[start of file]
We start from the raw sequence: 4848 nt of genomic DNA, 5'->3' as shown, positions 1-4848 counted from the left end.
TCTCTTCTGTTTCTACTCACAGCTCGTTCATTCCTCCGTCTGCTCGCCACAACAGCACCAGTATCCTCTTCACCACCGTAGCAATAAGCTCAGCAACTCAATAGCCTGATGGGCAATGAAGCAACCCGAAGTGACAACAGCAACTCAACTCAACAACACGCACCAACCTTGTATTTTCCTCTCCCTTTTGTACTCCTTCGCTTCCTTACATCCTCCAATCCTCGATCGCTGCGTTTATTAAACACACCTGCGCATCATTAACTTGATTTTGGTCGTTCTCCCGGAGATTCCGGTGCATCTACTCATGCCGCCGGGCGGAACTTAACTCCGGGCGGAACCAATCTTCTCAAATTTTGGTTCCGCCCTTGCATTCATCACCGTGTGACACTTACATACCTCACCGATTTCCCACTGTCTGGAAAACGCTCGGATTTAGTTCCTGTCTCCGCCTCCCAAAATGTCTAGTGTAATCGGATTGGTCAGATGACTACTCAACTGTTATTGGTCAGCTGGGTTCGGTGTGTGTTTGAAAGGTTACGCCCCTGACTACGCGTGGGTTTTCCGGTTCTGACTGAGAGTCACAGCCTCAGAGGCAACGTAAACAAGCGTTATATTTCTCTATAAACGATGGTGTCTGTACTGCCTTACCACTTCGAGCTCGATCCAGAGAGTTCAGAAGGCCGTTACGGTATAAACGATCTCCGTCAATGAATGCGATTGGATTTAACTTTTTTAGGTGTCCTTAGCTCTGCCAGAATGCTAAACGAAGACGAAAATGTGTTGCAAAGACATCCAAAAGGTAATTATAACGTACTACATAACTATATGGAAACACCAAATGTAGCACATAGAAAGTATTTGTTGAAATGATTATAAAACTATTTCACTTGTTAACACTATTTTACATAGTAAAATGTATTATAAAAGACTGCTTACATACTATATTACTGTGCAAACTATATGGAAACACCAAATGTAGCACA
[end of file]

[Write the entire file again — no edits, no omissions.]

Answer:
We start from the raw sequence: 4848 nt of genomic DNA, 5'->3' as shown, positions 1-4848 counted from the left end.
TCTCTTCTGTTTCTACTCACAGCTCGTTCATTCCTCCGTCTGCTCGCCACAACAGCACCAGTATCCTCTTCACCACCGTAGCAATAAGCTCAGCAACTCAATAGCCTGATGGGCAATGAAGCAACCCGAAGTGACAACAGCAACTCAACTCAACAACACGCACCAACCTTGTATTTTCCTCTCCCTTTTGTACTCCTTCGCTTCCTTACATCCTCCAATCCTCGATCGCTGCGTTTATTAAACACACCTGCGCATCATTAACTTGATTTTGGTCGTTCTCCCGGAGATTCCGGTGCATCTACTCATGCCGCCGGGCGGAACTTAACTCCGGGCGGAACCAATCTTCTCAAATTTTGGTTCCGCCCTTGCATTCATCACCGTGTGACACTTACATACCTCACCGATTTCCCACTGTCTGGAAAACGCTCGGATTTAGTTCCTGTCTCCGCCTCCCAAAATGTCTAGTGTAATCGGATTGGTCAGATGACTACTCAACTGTTATTGGTCAGCTGGGTTCGGTGTGTGTTTGAAAGGTTACGCCCCTGACTACGCGTGGGTTTTCCGGTTCTGACTGAGAGTCACAGCCTCAGAGGCAACGTAAACAAGCGTTATATTTCTCTATAAACGATGGTGTCTGTACTGCCTTACCACTTCGAGCTCGATCCAGAGAGTTCAGAAGGCCGTTACGGTATAAACGATCTCCGTCAATGAATGCGATTGGATTTAACTTTTTTAGGTGTCCTTAGCTCTGCCAGAATGCTAAACGAAGACGAAAATGTGTTGCAAAGACATCCAAAAGGTAATTATAACGTACTACATAACTATATGGAAACACCAAATGTAGCACATAGAAAGTATTTGTTGAAATGATTATAAAACTATTTCACTTGTTAACACTATTTTACATAGTAAAATGTATTATAAAAGACTGCTTACATACTATATTACTGTGCAAACTATATGGAAACACCAAATGTAGCACA